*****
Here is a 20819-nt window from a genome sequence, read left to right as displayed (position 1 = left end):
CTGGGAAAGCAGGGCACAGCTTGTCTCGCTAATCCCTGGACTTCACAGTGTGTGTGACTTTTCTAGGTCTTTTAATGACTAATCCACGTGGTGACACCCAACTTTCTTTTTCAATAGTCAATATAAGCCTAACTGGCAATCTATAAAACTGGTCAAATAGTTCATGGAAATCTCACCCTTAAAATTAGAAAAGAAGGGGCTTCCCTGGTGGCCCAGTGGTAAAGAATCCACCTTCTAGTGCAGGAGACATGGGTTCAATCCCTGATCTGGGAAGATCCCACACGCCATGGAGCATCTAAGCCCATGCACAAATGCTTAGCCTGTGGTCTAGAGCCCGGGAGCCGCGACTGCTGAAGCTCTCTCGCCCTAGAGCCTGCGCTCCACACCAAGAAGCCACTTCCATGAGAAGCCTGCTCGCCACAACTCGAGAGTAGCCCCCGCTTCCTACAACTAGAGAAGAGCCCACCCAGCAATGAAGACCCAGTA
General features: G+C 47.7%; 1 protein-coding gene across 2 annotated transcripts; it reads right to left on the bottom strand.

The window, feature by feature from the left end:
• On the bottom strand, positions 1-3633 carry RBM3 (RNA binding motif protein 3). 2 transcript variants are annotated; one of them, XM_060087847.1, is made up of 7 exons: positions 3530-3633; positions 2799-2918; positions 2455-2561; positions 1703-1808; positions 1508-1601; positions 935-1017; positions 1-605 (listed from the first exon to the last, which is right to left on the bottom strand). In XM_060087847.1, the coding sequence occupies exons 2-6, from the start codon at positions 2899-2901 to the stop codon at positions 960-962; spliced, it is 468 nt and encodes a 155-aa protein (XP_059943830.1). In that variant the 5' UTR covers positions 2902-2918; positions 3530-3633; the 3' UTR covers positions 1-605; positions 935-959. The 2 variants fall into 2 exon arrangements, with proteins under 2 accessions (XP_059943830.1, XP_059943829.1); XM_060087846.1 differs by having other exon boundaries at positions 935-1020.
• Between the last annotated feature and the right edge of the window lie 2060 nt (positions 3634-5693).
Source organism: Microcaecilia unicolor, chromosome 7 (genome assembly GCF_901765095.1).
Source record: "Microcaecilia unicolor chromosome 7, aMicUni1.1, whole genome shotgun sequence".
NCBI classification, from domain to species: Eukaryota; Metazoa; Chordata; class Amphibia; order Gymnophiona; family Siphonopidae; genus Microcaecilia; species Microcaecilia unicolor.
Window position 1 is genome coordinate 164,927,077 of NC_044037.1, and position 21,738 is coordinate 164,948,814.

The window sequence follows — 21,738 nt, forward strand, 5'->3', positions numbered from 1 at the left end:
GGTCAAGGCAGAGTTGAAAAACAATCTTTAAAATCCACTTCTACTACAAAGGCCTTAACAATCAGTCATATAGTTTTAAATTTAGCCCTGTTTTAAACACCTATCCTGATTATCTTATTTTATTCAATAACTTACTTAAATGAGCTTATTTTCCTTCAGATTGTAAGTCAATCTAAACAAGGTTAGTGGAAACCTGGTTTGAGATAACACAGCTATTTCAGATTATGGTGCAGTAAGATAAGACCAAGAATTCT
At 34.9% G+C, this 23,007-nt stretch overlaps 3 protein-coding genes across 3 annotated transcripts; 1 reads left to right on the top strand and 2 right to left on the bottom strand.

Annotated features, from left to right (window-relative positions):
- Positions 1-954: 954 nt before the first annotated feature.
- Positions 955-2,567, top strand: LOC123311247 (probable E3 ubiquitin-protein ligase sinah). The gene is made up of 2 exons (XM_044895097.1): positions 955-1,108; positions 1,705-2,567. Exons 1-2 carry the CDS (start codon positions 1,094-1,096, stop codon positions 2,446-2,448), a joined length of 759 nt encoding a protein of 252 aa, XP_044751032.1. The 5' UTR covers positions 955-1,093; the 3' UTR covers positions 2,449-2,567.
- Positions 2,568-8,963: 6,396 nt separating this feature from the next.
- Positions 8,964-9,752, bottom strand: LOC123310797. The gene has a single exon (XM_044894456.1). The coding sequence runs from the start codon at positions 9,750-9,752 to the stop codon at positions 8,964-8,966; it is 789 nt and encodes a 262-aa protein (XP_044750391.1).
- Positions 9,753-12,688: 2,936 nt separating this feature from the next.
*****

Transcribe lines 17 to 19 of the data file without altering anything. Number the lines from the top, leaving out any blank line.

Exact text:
- Positions 2,568-8,963: 6,396 nt separating this feature from the next.
- Positions 8,964-9,752, bottom strand: LOC123310797. The gene has a single exon (XM_044894456.1). The coding sequence runs from the start codon at positions 9,750-9,752 to the stop codon at positions 8,964-8,966; it is 789 nt and encodes a 262-aa protein (XP_044750391.1).
- Positions 9,753-12,688: 2,936 nt separating this feature from the next.